Mark Malloch Brown’s New York speech was an unwelcome intervention in American politics unworthy of a United Nations official. His remarks will reinforce negative perceptions— already strong following the Oil-for-Food and Congo peacekeeping sexual abuse scandals— of the UN among the American public , and make it harder for the United States to have a constructive working relationship with the UN’s political bureaucracy in Turtle Bay.
Malloch Brown’s speech underscores the need for Congress to maintain political pressure on the United Nations to undergo serious, far-reaching, and fundamental reform. As House International Relations Committee Chairman Henry Hyde noted, “linking US contributions to the UN with essential UN reforms is not ‘unchecked UN-bashing and stereotyping,’ but an effort to induce reforms that will allow the United Nations to serve its invaluable function.”
Long-term efforts to reform the UN should be complemented by immediate action to address the short-term budgetary crisis. Congress and the Administration should send a clear signal that they will not abide a return to unconstrained growth in UN budgets led by those bearing little financial responsibility. Any attempt to approve the UN budget over the objection of the U.S. should be met with immediate and significant withholding of funds.
 “UN Official’s Remarks a ‘Grave Mistake,’ U.S.’s Bolton Says,” State Department Documents and Publications, June 7, 2006.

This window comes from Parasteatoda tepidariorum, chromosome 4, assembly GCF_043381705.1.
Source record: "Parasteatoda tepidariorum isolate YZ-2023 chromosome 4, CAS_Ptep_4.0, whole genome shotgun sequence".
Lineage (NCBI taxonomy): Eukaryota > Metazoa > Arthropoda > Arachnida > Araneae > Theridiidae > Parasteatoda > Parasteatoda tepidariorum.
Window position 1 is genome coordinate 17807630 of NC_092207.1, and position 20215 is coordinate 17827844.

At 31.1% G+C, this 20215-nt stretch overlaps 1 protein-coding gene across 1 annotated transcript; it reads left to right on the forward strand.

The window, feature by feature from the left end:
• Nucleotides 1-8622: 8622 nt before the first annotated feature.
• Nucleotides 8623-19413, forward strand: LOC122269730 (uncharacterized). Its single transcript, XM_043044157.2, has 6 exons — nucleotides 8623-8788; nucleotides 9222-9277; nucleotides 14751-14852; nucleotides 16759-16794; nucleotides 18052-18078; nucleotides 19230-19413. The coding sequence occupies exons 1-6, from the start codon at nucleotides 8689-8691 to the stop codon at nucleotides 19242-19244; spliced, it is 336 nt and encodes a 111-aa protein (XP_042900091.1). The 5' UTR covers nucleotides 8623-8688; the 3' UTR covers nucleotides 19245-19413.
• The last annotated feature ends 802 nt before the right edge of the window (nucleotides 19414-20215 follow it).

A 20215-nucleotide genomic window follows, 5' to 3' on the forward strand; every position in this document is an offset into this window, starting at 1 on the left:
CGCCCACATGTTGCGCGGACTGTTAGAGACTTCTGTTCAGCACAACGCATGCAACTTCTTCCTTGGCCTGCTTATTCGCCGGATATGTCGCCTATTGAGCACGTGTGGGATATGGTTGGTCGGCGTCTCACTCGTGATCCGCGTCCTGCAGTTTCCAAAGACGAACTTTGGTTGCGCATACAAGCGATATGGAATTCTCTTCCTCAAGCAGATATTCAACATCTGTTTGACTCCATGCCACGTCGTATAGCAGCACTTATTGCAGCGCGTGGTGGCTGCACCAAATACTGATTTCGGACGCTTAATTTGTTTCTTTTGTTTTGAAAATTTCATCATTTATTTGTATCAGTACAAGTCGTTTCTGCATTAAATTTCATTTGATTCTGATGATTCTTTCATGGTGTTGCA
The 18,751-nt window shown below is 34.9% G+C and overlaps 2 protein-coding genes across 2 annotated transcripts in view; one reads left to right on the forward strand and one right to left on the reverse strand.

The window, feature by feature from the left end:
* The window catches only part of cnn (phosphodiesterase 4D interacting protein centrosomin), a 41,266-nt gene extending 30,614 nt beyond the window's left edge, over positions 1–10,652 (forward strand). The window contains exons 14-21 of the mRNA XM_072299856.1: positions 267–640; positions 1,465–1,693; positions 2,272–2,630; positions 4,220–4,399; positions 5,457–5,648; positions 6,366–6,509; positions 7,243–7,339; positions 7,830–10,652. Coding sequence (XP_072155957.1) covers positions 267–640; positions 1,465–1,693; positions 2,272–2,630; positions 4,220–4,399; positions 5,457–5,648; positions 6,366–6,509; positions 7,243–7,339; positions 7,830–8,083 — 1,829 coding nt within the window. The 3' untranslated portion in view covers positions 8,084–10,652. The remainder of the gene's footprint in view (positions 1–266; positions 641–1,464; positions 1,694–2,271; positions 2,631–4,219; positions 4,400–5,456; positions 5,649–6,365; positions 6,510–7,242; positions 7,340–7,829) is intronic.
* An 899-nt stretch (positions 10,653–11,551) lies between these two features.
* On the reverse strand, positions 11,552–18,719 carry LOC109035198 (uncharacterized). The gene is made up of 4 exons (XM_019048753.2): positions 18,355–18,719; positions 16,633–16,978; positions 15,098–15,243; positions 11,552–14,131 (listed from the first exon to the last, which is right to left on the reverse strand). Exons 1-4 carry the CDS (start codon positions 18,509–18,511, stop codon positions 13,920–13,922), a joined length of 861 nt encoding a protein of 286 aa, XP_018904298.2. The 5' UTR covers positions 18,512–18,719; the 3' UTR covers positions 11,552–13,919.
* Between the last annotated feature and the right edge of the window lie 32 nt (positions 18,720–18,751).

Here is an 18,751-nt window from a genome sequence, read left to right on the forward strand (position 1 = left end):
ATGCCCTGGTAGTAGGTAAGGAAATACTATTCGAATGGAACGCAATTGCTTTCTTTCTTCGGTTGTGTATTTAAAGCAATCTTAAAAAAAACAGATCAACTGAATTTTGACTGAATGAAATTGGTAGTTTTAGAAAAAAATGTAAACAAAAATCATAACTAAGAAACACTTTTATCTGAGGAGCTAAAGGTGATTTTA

The audience included former secretary of state Madeleine Albright, as well as Democrat financial George Soros, who also happens to be Mark Malloch Brown’s landlord. See “Losing the United Nations,” The New York Sun, June 8, 2006.
 Malloch Brown, “Power and Superpower: Global Leadership in the 21st Century.”
 The Kassebaum-Solomon amendment to the Foreign Relations Authorization Act for fiscal year (FY) 1986 and FY 1987 was adopted in response to the increasing politicization of U.N. operations and programs and the organization’s rapidly increasing budgets. The United States and other Western countries sought unsuccessfully to hold the U.N. to a zero growth budget in the first half of the 1980s. This frustration led Congress to adopt the 1985 Kassebaum–Solomon amendment, which withheld 20 percent of U.S. assessed contributions to the U.N. regular budget and specialized agencies until weighted voting on budgetary matters was adopted. Weighted voting was not adopted, but the U.N. did agree in 1986 to the consensus-based budgeting process as an informal rule.
 Press statement by Chairman Henry Hyde (R-IL), June 7, 2006.